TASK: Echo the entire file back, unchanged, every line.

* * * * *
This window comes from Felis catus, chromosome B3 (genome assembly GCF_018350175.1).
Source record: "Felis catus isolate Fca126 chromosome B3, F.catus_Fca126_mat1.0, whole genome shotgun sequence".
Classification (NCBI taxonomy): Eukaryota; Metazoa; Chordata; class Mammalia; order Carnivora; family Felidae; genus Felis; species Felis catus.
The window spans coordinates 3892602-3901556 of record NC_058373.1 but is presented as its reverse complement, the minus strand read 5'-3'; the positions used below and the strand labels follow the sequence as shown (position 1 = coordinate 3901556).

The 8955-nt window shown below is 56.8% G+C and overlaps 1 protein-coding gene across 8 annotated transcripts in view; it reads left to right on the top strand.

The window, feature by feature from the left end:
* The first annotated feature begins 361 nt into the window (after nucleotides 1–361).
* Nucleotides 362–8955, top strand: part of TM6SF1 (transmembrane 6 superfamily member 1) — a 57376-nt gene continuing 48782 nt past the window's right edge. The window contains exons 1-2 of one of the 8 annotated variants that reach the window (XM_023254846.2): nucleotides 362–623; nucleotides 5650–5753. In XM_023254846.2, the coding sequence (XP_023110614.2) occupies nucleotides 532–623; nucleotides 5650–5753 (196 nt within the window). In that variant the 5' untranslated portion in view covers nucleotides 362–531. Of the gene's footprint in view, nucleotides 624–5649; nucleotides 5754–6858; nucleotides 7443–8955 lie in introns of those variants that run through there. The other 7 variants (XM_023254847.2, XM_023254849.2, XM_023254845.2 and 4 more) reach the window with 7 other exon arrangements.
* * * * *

This window comes from Felis catus, chromosome B3 (genome assembly GCF_018350175.1).
Source record: "Felis catus isolate Fca126 chromosome B3, F.catus_Fca126_mat1.0, whole genome shotgun sequence".
Classification (NCBI taxonomy): Eukaryota; Metazoa; Chordata; class Mammalia; order Carnivora; family Felidae; genus Felis; species Felis catus.
The window spans coordinates 3892602-3901556 of record NC_058373.1 but is presented as its reverse complement, the minus strand read 5'-3'; the positions used below and the strand labels follow the sequence as shown (position 1 = coordinate 3901556).

The 8955-nt window shown below is 56.8% G+C and overlaps 1 protein-coding gene across 8 annotated transcripts in view; it reads left to right on the top strand.

The window, feature by feature from the left end:
* The first annotated feature begins 361 nt into the window (after nucleotides 1–361).
* Nucleotides 362–8955, top strand: part of TM6SF1 (transmembrane 6 superfamily member 1) — a 57376-nt gene continuing 48782 nt past the window's right edge. The window contains exons 1-2 of one of the 8 annotated variants that reach the window (XM_023254846.2): nucleotides 362–623; nucleotides 5650–5753. In XM_023254846.2, the coding sequence (XP_023110614.2) occupies nucleotides 532–623; nucleotides 5650–5753 (196 nt within the window). In that variant the 5' untranslated portion in view covers nucleotides 362–531. Of the gene's footprint in view, nucleotides 624–5649; nucleotides 5754–6858; nucleotides 7443–8955 lie in introns of those variants that run through there. The other 7 variants (XM_023254847.2, XM_023254849.2, XM_023254845.2 and 4 more) reach the window with 7 other exon arrangements.